I’ve been reading about the creative process lately. I just finished a book by Twyla Tharp, The Creative Habit. Tharp is a world famous choreographer. I’ve seen many of her works. Some I like, some I don’t.
Same with her book. The first half of the book bored me silly. It seemed like nothing more than a self-congratulatory treatise. As the library due date for this book loomed, I started skimming the second half of the book. And I found some interesting tidbits.
Chapter 9, “Skill” echoed some of my own thoughts on the value of technique. I was struck by her ideas on the relationship of skill to confidence, which can be summed up in this quote, “Without skill, there is no confidence.”
Chapter 10, “Ruts and Grooves” was a good one. Her premise is that you don’t actually know you’re in a groove until you lose it. I don’t buy that. But I do appreciate some advice she has about ruts. Here’s what she suggested:
1. Identify the concept that isn’t working.
2. Write down your assumptions about it.
3. Challenge the assumptions.
4. Act on the challenge.
It is always a good exercise to try to identify underlying assumptions. When I was forced to do that in an academic setting, I really came to understand my own personal values. And I am often trying to do the same with my fiber arts. Identifying problems and your assumptions can really get you moving.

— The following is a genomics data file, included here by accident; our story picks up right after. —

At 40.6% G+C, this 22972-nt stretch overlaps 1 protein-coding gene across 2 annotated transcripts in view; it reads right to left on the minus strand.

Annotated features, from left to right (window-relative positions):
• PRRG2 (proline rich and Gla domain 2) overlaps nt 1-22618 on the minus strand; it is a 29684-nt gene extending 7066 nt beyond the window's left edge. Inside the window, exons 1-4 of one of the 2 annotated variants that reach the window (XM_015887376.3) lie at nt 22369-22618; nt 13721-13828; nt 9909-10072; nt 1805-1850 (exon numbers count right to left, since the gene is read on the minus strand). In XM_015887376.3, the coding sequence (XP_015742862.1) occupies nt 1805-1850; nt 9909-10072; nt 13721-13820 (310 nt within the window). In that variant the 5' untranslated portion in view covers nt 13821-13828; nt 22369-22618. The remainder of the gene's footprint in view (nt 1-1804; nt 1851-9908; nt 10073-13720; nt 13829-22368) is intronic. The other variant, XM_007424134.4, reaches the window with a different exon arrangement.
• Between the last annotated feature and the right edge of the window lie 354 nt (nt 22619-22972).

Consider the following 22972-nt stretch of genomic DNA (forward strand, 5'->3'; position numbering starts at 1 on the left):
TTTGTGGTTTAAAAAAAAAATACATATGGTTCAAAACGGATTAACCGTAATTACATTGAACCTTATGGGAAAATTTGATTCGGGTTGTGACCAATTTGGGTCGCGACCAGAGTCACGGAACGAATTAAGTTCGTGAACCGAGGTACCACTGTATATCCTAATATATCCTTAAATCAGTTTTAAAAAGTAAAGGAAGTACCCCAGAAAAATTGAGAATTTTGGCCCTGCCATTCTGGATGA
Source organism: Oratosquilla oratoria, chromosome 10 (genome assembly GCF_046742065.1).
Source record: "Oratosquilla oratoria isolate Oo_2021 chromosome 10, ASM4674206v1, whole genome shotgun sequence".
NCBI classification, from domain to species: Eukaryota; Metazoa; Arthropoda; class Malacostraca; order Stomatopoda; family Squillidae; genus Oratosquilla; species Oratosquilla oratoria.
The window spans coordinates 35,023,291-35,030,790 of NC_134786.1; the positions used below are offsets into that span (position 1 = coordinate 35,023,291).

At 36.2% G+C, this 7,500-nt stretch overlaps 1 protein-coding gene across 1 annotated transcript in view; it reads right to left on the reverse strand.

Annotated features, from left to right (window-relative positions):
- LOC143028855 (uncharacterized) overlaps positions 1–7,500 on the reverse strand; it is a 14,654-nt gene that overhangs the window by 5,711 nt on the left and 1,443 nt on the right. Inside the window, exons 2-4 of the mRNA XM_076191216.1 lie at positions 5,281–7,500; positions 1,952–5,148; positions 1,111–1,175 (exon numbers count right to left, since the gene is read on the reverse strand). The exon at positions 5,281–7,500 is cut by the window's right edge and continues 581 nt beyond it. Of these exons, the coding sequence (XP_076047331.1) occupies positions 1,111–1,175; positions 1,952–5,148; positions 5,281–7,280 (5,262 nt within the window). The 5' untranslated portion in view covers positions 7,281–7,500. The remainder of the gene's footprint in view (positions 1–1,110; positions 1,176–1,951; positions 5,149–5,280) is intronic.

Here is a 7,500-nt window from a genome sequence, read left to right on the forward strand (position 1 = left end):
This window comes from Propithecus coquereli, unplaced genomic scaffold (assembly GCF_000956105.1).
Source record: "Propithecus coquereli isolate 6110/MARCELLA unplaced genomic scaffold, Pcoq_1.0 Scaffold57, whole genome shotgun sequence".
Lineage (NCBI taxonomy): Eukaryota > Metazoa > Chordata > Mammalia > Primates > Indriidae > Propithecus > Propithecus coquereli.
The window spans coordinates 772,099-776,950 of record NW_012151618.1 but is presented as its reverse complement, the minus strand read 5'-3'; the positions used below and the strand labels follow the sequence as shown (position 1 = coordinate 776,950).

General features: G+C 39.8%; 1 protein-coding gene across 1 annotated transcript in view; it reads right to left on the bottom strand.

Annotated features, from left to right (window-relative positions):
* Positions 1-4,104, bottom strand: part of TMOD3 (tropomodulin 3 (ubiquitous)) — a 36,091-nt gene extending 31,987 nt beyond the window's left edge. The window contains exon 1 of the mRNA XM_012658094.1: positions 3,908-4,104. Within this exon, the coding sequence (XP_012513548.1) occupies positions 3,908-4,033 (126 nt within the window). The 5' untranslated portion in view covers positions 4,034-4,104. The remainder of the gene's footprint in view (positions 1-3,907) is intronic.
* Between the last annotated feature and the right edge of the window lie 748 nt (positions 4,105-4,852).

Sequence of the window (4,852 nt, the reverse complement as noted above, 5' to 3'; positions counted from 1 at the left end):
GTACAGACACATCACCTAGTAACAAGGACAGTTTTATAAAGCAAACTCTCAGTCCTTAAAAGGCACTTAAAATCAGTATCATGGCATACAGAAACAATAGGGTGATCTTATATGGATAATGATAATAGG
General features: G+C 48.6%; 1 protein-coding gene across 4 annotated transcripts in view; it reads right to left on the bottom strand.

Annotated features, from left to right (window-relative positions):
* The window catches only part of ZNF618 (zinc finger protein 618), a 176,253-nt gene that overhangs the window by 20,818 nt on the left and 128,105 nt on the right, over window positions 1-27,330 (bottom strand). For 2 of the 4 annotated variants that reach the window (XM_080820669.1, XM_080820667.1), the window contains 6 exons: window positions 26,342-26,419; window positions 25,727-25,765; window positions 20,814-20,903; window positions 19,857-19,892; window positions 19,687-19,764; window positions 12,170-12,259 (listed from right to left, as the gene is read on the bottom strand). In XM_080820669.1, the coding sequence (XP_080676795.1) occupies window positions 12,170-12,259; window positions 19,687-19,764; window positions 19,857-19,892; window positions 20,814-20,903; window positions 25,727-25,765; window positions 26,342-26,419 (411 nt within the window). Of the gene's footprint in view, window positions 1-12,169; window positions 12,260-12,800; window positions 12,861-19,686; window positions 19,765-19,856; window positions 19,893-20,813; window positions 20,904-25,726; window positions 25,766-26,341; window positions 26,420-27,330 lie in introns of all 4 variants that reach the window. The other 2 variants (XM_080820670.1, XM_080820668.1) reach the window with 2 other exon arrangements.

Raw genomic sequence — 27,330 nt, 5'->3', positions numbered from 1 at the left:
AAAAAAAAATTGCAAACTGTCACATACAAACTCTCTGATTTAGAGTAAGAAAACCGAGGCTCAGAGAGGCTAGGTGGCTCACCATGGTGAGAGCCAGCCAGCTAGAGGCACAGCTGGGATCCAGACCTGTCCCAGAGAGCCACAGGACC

Tharp’s last sentences of that chapter were, “Exorcise the rut. Exercise the groove.” Funny. Memorable.
I’ve also been reading bits and pieces from Creative Something, a blog about the creative process by Tanner Christensen. I found it by way of Facebook, where I’ve read the occasional essay. A post today, “What You Should Work On Now”, is pertinent; it’s about procrastination and the challenge of choosing what to do. He wrote, “When your path is uncertain, focus on who you are.”
I think who you are has everything to do with your underlying assumptions.